Why I Serve – Family, coupled with sense of pride, motivates Picatinny Marine

By Eric KowalMarch 21, 2024

Staff Sgt. Stephanie Carvalho
Staff Sgt. Stephanie Carvalho (Photo Credit: U.S. Army) VIEW ORIGINAL

“Why I Serve” is a series of feature articles highlighting the reasons why civilian and military personnel serve in various roles to support to the Picatinny Arsenal community.

PICATINNY ARSENAL, N.J. - “The Few, The Proud,” is more than just a U.S. Marine Corps recruiting campaign slogan for one Marine stationed at U.S. Army Garrison Picatinny Arsenal, New Jersey.

Staff Sgt. Stephanie Carvalho, of Newark, has been on active duty for eight years and currently serves as the Supply Non-Commissioned Officer assigned to 2nd Battalion, 25th Marines (2/25), Golf Company.

2/25 is a U.S. Marine Corps Reserve infantry battalion headquartered in Brooklyn, New York. It has units located throughout the Mid-Atlantic States and consists of approximately 1,000 Marines and sailors under the command of the 25th Marine Regiment and the 4th Marine Division.

Golf Company, located at Picatinny Arsenal, is one of the Battalion's Reserve units. It also consists of a small active-duty staff that facilitates the combat readiness of the reserve Marine unit. The Marines also assist in carrying out funeral honors, ensuring all Marine Corps Veterans who have served obtain the appropriate honors as a final salute to their life and the final demonstration of the country’s gratitude to those who, in times of war and peace, have faithfully defended our nation.

Carvalho is one of a handful of active-duty Marines assigned to Golf Company, and she is the only female Marine currently serving in the unit.  With more than 6,000 Civilian and Military personnel working at Picatinny Arsenal, Carvalho is a needle in the haystack.

Interest in serving her country began when Carvalho was just 16 years old and a member of her high school’s track team.

“I sought out my recruiter when I was a sophomore,” Carvalho said. “I wanted a job that required me to be physically active. At the time I did not want to go to college at all.”

Because of her age at the time, Carvalho was too young to enlist on her own.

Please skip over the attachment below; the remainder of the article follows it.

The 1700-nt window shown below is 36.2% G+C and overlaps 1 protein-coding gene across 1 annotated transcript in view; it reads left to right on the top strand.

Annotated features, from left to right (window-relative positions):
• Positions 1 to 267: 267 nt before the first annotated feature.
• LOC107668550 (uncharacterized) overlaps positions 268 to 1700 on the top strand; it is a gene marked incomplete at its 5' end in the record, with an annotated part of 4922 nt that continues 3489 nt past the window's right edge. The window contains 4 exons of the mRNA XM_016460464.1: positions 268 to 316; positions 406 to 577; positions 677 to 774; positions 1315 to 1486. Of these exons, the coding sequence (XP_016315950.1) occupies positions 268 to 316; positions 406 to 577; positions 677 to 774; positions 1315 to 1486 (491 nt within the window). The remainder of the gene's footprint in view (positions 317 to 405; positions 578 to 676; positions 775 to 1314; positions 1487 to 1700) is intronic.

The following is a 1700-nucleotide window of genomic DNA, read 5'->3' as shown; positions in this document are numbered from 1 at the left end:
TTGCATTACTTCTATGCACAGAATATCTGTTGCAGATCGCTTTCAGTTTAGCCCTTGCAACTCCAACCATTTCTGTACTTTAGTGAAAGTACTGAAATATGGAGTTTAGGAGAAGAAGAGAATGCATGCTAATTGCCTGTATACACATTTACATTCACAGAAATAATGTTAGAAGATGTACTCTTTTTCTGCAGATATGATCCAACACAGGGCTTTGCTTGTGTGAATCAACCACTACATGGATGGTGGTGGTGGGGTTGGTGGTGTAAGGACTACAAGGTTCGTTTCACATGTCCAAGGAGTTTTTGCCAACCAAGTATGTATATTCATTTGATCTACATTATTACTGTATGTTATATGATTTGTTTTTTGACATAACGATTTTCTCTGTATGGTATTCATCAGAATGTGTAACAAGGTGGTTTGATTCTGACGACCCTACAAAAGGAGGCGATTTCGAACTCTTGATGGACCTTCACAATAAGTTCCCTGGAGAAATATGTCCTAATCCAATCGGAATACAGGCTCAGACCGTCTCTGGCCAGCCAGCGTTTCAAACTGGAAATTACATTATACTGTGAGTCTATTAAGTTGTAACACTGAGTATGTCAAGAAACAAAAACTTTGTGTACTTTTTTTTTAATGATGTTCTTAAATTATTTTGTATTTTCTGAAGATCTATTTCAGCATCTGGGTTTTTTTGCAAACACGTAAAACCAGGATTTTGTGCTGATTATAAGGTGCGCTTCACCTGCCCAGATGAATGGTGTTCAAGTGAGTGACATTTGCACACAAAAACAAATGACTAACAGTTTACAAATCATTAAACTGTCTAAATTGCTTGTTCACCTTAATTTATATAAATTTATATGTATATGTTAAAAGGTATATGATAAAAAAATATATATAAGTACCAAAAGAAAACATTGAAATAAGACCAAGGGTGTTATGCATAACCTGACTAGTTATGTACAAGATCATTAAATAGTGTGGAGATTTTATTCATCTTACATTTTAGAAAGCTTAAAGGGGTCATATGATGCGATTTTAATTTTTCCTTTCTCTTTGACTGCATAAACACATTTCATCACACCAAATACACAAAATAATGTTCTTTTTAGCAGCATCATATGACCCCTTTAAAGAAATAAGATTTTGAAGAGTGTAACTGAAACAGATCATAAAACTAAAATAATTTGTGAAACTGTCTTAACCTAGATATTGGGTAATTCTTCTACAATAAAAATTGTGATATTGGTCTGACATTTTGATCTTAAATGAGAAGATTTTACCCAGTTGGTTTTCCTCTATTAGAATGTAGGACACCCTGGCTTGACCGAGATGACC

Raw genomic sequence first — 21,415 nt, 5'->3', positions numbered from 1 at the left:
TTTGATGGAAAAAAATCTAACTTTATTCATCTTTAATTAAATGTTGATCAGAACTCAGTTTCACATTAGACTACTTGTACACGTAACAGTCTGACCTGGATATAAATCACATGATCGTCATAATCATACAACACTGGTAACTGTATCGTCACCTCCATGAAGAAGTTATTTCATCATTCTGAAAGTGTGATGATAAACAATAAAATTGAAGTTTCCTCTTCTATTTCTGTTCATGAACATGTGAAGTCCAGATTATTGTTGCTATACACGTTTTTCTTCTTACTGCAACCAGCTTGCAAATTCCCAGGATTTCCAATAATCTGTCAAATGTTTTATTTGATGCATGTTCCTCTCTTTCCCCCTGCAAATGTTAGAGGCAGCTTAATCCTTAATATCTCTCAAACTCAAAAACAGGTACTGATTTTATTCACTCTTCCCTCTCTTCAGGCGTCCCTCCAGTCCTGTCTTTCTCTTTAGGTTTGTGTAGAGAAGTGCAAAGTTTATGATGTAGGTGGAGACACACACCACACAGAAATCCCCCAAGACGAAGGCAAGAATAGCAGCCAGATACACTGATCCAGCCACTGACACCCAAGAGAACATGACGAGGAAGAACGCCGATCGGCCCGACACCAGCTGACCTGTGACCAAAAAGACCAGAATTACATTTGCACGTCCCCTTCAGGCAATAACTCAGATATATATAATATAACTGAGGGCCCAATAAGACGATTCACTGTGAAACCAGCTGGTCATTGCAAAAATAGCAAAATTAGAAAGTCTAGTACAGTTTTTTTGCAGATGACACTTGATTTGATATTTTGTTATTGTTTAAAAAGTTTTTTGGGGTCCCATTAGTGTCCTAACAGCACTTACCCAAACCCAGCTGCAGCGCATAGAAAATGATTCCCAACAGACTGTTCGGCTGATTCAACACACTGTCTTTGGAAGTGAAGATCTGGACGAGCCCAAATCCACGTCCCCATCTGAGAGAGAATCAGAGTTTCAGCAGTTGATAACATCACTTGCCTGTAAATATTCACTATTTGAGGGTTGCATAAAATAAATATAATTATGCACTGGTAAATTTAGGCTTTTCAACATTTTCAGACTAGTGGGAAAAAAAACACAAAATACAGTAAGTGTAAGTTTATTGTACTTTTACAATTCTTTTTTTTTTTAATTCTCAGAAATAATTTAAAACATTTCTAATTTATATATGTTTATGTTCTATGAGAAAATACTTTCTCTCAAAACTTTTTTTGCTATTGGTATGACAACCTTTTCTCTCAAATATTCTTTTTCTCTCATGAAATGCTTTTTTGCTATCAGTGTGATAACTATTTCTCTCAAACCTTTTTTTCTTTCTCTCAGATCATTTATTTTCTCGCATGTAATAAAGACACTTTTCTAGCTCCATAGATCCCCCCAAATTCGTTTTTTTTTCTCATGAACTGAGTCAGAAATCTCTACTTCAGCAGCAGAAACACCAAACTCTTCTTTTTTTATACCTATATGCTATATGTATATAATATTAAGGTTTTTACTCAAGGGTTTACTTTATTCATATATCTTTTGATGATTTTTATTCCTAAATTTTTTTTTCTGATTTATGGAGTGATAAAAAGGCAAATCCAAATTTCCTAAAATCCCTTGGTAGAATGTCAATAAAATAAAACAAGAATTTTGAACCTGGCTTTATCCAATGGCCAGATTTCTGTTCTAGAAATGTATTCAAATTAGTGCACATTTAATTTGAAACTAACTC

“I ended up going into the Delayed Entry Program (DEP) when I was 17 years old,” she said, stating that her parents had to sign a waiver as part of the contract.

The DEP is a program designed to accommodate new enlistees into the United States Armed Forces before they ship out to basic training. Enlistees first enter the DEP as inactive reservists, then make a commitment to report for training on a specified date. However, they do not become active duty servicemembers until they formally enlist as such on that date.

Carvalho did end up giving college a try, taking a semester at Essex County College before departing for recruit training at Parris Island, South Carolina.

Staff Sgt. Stephanie Carvalho with her mother and father
Staff Sgt. Stephanie Carvalho with her mother and father (Photo Credit: U.S. Army) VIEW ORIGINAL

“My parents were excited for me,” she said. “I was ready to go.  When I went to bootcamp I didn’t struggle physically, but more mentally because I had never been separated from my family from an extended period. That was the most challenging part for me.”

Upon completion of recruit training and Marine Combat Training, Carvalho then reported to Camp Johnson in North Carolina where she would complete Military Occupational Specialty (MOS) school to become a Supply Clerk.

Carvalho then received orders to Camp Pendleton, California where she would spend the next six years before getting assigned at Picatinny.

Now currently in college through the University of Maryland Global Campus, Carvalho aspires of one day becoming a Marine Corps officer. As for her next assignment however, the 26-year-old Marine aims to earn herself a spot as a Marine Security Guard assigned to one of the U.S. embassies around the globe.

“My family is probably the main reason I serve,” Carvalho said. “I am first generation American born.”

Carvalho’s parents, immigrants of Guyana and Cape Verde, are the driving force behind her motivation.

“I always wanted to do something that would make my parents proud of me. They like to brag about me,” Carvalho said with enthusiasm in her voice.

(Photo Credit: U.S. Army) VIEW ORIGINAL

Now at a stage in her career where she has earned rank and gained experience, Carvalho is able to provide guidance to younger Marines, both male and female.

“Once I was enlisted my priorities shifted because the Marine Corps gave me a sense of pride and created goals for me to work towards achieving. I wanted to further my education, so I made sure I set time aside so that I could do that.

“Stay true to yourself. Know what it is that you want to achieve. Be willing and ready to listen and digest advice from leaders. It can be helpful, but at the end of the day your career is up to you. If you want to progress in this gun club, you need to realize what you need to do and go do it.”

If you are interested in learning more about enlisting in the Marine Corps, visit https://www.marines.com or send a text to MARINE (627463) to chat 9a-8:30p EST / 7 days a week.

Staff Sgt. Stephanie Carvalho
Staff Sgt. Stephanie Carvalho (Photo Credit: U.S. Army) VIEW ORIGINAL

Other articles in Picatinny's Why I Serve series:

Picatinny’s Sgt. Adlam – 'Life started for me when I enlisted in the Army'

3rd generation EOD technician